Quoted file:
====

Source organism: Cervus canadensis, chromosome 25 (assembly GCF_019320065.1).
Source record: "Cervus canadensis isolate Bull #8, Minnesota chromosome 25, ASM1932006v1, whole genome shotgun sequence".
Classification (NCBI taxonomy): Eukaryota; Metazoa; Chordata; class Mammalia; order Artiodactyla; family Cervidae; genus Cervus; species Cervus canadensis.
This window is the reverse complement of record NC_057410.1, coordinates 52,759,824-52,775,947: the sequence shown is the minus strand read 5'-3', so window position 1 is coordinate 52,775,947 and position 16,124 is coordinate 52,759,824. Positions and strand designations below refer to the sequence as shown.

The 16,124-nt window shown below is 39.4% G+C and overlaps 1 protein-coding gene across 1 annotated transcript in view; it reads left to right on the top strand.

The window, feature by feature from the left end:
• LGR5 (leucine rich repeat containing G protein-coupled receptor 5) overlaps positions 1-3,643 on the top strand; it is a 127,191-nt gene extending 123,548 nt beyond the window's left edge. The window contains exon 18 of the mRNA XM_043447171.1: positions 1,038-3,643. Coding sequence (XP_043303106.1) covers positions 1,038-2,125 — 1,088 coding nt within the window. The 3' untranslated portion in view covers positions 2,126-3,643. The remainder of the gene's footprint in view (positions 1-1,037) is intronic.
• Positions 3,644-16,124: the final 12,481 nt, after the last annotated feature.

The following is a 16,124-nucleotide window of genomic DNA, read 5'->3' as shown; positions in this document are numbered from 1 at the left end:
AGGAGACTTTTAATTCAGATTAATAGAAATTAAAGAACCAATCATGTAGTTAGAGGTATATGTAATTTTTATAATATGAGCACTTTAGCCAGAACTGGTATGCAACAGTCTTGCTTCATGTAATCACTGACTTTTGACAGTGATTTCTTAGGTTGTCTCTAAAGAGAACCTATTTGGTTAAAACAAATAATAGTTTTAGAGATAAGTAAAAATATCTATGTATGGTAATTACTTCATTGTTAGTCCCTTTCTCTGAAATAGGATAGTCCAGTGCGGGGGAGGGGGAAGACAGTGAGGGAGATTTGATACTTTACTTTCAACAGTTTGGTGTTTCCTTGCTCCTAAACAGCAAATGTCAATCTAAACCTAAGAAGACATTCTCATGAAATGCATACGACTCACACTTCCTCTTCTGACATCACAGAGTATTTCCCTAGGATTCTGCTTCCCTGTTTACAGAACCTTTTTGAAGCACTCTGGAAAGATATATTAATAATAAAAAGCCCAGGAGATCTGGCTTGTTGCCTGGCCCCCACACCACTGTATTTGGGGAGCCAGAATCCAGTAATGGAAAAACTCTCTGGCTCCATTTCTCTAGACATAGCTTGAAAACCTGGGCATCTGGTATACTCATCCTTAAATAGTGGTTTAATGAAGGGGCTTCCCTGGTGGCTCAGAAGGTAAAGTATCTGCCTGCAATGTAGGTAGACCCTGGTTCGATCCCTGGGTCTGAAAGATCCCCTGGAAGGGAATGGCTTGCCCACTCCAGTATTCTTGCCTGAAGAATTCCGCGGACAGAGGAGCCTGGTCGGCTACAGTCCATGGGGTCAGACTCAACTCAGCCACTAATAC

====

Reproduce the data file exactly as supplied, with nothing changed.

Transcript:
Source organism: Cervus canadensis, chromosome 25 (assembly GCF_019320065.1).
Source record: "Cervus canadensis isolate Bull #8, Minnesota chromosome 25, ASM1932006v1, whole genome shotgun sequence".
Classification (NCBI taxonomy): Eukaryota; Metazoa; Chordata; class Mammalia; order Artiodactyla; family Cervidae; genus Cervus; species Cervus canadensis.
This window is the reverse complement of record NC_057410.1, coordinates 52,759,824-52,775,947: the sequence shown is the minus strand read 5'-3', so window position 1 is coordinate 52,775,947 and position 16,124 is coordinate 52,759,824. Positions and strand designations below refer to the sequence as shown.

The 16,124-nt window shown below is 39.4% G+C and overlaps 1 protein-coding gene across 1 annotated transcript in view; it reads left to right on the top strand.

The window, feature by feature from the left end:
• LGR5 (leucine rich repeat containing G protein-coupled receptor 5) overlaps positions 1-3,643 on the top strand; it is a 127,191-nt gene extending 123,548 nt beyond the window's left edge. The window contains exon 18 of the mRNA XM_043447171.1: positions 1,038-3,643. Coding sequence (XP_043303106.1) covers positions 1,038-2,125 — 1,088 coding nt within the window. The 3' untranslated portion in view covers positions 2,126-3,643. The remainder of the gene's footprint in view (positions 1-1,037) is intronic.
• Positions 3,644-16,124: the final 12,481 nt, after the last annotated feature.

The following is a 16,124-nucleotide window of genomic DNA, read 5'->3' as shown; positions in this document are numbered from 1 at the left end:
AGGAGACTTTTAATTCAGATTAATAGAAATTAAAGAACCAATCATGTAGTTAGAGGTATATGTAATTTTTATAATATGAGCACTTTAGCCAGAACTGGTATGCAACAGTCTTGCTTCATGTAATCACTGACTTTTGACAGTGATTTCTTAGGTTGTCTCTAAAGAGAACCTATTTGGTTAAAACAAATAATAGTTTTAGAGATAAGTAAAAATATCTATGTATGGTAATTACTTCATTGTTAGTCCCTTTCTCTGAAATAGGATAGTCCAGTGCGGGGGAGGGGGAAGACAGTGAGGGAGATTTGATACTTTACTTTCAACAGTTTGGTGTTTCCTTGCTCCTAAACAGCAAATGTCAATCTAAACCTAAGAAGACATTCTCATGAAATGCATACGACTCACACTTCCTCTTCTGACATCACAGAGTATTTCCCTAGGATTCTGCTTCCCTGTTTACAGAACCTTTTTGAAGCACTCTGGAAAGATATATTAATAATAAAAAGCCCAGGAGATCTGGCTTGTTGCCTGGCCCCCACACCACTGTATTTGGGGAGCCAGAATCCAGTAATGGAAAAACTCTCTGGCTCCATTTCTCTAGACATAGCTTGAAAACCTGGGCATCTGGTATACTCATCCTTAAATAGTGGTTTAATGAAGGGGCTTCCCTGGTGGCTCAGAAGGTAAAGTATCTGCCTGCAATGTAGGTAGACCCTGGTTCGATCCCTGGGTCTGAAAGATCCCCTGGAAGGGAATGGCTTGCCCACTCCAGTATTCTTGCCTGAAGAATTCCGCGGACAGAGGAGCCTGGTCGGCTACAGTCCATGGGGTCAGACTCAACTCAGCCACTAATAC